Predatory marriages are unfortunately a growing phenomenon in Ontario. This is largely due to the fact that the elderly population is living longer and are more independent than they were in the past. A predatory marriage occurs when a man or a woman enters into a relationship with an elderly individual exclusively for the purpose of gaining access to their estate. This is sometimes seen within the context of a caregiving relationship.
Generally, a predatory partner will use their status as a spouse to withdraw money from joint bank accounts, obtain ownership (often exclusive ownership to the detriment of the aging spouse) of the matrimonial home, and make arrangements to inherit significant amounts of money from the estate of the victimized spouse. Not only do predatory marriages affect the elderly spouse who is being taken advantage of, they also have an impact upon the entitlements of the beneficiaries named within the individual’s previously executed testamentary documents.
While the standard in respect of mental capacity required to create a valid will is high, the capacity required in order to validly enter into a marriage is considerably lower. As such, in a predatory marriage, while an elderly individual may not be capable of executing a new testamentary document, he or she may nevertheless be considered capable of marrying, which will in most circumstances revoke any prior testamentary documents prepared by the individual.
The Succession Law Reform Act (the “SLRA”) provides that the marriage of a testator revokes his or her will, unless the will was made in contemplation of that marriage. The SLRA does not provide protection for the potential victims of predatory marriages.
Alberta and British Columbia have both changed their laws so that marriage no longer has the effect of revoking a will. Similarly, in Quebec, marriage does not revoke an otherwise valid will.
Furthermore, with respect to the capacity of an individual to marry, the Marriage Act, states that “No person shall issue a licence to or solemnize the marriage of any person who, based on what he or she knows or has reasonable grounds to believe, lacks mental capacity to marry by reason of being under the influence of intoxicating liquor or drugs or for any other reason.” Like the SLRA, the Marriage Act does not offer substantial protection for the aging population who may be exposed to the risk of being targeted for a predatory marriage.
If a new will is not executed following a marriage, the intestacy provisions of the SLRA will come into effect. Pursuant to the intestacy provisions, a married spouse will automatically receive the first $200,000.00 of the deceased’s estate, and the remainder will be divided between the spouse and any surviving children of the deceased. Although it may not require the same degree of mental capacity as executing a new will, marriage can nevertheless result in a complete transformation of an estate plan.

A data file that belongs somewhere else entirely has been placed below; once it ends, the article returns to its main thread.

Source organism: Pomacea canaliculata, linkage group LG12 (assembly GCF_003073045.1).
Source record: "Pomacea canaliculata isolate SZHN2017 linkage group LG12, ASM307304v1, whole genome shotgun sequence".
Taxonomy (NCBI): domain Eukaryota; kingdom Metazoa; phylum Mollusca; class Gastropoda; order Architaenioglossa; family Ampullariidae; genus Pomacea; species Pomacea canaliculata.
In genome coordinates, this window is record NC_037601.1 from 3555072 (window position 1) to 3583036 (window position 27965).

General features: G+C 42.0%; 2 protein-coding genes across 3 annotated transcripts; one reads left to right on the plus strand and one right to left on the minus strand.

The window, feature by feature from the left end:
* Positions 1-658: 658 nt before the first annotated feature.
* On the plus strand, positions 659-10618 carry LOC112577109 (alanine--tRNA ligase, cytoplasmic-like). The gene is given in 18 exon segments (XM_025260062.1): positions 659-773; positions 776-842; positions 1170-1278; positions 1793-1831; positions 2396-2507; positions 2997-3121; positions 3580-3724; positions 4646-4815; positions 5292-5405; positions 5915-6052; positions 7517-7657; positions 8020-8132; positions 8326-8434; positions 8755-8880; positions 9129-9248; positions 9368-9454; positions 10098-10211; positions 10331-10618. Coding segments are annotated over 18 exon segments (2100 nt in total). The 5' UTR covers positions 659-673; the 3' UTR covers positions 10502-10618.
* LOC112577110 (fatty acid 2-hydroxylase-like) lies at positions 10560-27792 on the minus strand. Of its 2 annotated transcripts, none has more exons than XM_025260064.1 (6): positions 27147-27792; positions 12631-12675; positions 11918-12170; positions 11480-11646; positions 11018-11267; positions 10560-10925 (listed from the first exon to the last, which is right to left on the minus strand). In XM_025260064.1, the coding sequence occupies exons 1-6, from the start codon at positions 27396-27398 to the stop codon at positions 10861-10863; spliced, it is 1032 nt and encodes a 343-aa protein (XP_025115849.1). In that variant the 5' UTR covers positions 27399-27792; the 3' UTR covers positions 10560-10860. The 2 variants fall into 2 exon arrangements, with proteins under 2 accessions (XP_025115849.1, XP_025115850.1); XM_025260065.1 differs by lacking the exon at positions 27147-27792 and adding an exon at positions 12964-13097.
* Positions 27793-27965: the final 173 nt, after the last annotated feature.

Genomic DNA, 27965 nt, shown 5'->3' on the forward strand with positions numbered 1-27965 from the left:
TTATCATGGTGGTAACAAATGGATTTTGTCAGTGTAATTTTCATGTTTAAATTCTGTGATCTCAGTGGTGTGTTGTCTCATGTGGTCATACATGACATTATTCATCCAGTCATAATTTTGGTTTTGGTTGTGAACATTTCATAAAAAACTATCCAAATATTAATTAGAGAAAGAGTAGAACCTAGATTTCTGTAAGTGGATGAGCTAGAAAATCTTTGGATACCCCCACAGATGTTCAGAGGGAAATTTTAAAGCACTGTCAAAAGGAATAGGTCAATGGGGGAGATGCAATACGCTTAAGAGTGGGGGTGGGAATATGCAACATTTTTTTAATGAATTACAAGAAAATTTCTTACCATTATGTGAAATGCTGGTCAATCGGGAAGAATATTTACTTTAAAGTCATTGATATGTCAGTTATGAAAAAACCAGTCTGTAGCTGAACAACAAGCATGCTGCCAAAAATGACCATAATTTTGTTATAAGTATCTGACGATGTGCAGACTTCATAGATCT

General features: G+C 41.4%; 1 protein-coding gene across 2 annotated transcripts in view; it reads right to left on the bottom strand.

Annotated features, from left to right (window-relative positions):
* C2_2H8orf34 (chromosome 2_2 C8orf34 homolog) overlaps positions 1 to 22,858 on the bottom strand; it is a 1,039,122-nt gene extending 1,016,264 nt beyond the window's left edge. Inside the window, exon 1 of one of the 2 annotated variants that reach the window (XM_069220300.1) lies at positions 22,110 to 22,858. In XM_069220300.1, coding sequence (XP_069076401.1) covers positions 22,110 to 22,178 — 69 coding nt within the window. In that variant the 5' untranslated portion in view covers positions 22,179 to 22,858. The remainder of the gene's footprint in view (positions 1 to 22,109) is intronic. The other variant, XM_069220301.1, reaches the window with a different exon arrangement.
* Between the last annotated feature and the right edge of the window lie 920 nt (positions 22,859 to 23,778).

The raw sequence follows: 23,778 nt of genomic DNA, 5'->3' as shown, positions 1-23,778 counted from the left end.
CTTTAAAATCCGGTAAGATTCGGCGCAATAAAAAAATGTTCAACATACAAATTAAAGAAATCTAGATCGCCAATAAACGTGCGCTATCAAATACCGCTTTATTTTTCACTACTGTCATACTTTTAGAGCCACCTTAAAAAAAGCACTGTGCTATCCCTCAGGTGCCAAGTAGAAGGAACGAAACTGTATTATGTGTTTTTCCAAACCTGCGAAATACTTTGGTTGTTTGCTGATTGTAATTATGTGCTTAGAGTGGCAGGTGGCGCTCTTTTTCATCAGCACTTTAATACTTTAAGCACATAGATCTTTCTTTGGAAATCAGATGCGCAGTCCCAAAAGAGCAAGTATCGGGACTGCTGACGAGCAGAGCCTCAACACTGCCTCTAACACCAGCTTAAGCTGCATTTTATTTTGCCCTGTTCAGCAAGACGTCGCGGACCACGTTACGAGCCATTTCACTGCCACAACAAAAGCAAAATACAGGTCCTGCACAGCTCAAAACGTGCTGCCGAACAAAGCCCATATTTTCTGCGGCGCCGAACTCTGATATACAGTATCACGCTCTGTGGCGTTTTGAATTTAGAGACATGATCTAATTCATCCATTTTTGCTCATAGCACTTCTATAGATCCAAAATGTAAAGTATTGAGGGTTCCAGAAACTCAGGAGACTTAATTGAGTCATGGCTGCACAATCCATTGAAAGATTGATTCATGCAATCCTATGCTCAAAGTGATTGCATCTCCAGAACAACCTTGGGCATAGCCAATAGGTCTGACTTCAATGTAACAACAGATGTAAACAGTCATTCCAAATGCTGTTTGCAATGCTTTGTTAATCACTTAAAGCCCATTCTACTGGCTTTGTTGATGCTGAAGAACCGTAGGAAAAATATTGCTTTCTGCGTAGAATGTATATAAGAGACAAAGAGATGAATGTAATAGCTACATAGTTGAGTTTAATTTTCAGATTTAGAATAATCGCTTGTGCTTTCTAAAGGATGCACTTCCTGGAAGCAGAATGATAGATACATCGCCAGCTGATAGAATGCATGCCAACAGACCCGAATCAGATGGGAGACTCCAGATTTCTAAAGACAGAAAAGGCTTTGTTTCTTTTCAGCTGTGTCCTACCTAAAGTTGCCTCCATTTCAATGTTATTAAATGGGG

Predatory marriages are a type of elder abuse. With an increasing elderly population in Canada, elder abuse is becoming an increasingly common problem. An elderly person in Ontario could be unaware that their existing will can be revoked by marriage, with no knowledge of the need to execute a new one, and/or a lack of the requisite capacity to execute a new one.
Predatory Marriages: A Case Study
The leading case on the concept of predatory marriages in Ontario is Banton v Banton. This case demonstrates the differences in the degrees of mental capacity required to create a valid testamentary document, compared to that required to enter into a valid marriage.
Mr. Banton was born in 1906. He had been married twice and predeceased by both wives. In 1991, Mr. Banton executed a will, in which he named his children as equal beneficiaries. In 1993, Mr. Banton moved into a retirement home and Mr. Banton formed a close relationship with a younger woman who worked at the retirement home.
Shortly thereafter, Mr. Banton was declared incompetent of managing his own financial affairs. Mr. Banton’s children became concerned upon realizing that he had withdrawn $10,000.00 from his bank account. Unbeknownst to his children, Mr. Banton married the worker at his retirement home and subsequently executed a new will, leaving his entire estate to his new wife.
The court held that Mr. Banton’s last will was invalid as his wife exercised duress upon him and Mr. Banton lacked testamentary capacity.
The court then turned to the issue of whether Mr. Banton’s marriage was valid. The court held that Mr. Banton understood the nature of his responsibilities under the marriage and that there was no evidence of undue influence with respect to getting married. As such, the court held that the marriage was valid, and the estate of Mr. Banton had to be divided according to the intestacy provisions in the SLRA, discussed above.
This case highlights the potential for an estate plan to be disrupted by the marriage of a testator late in life and at a time when testamentary capacity may be absent.
Ian Hull and Suzana Popovic-Montag are partners at Hull & Hull LLP, an innovative law firm that practices exclusively in estate, trust and capacity litigation. To watch more Hull & Hull TV episodes, please visit our Hull & Hull TV page.
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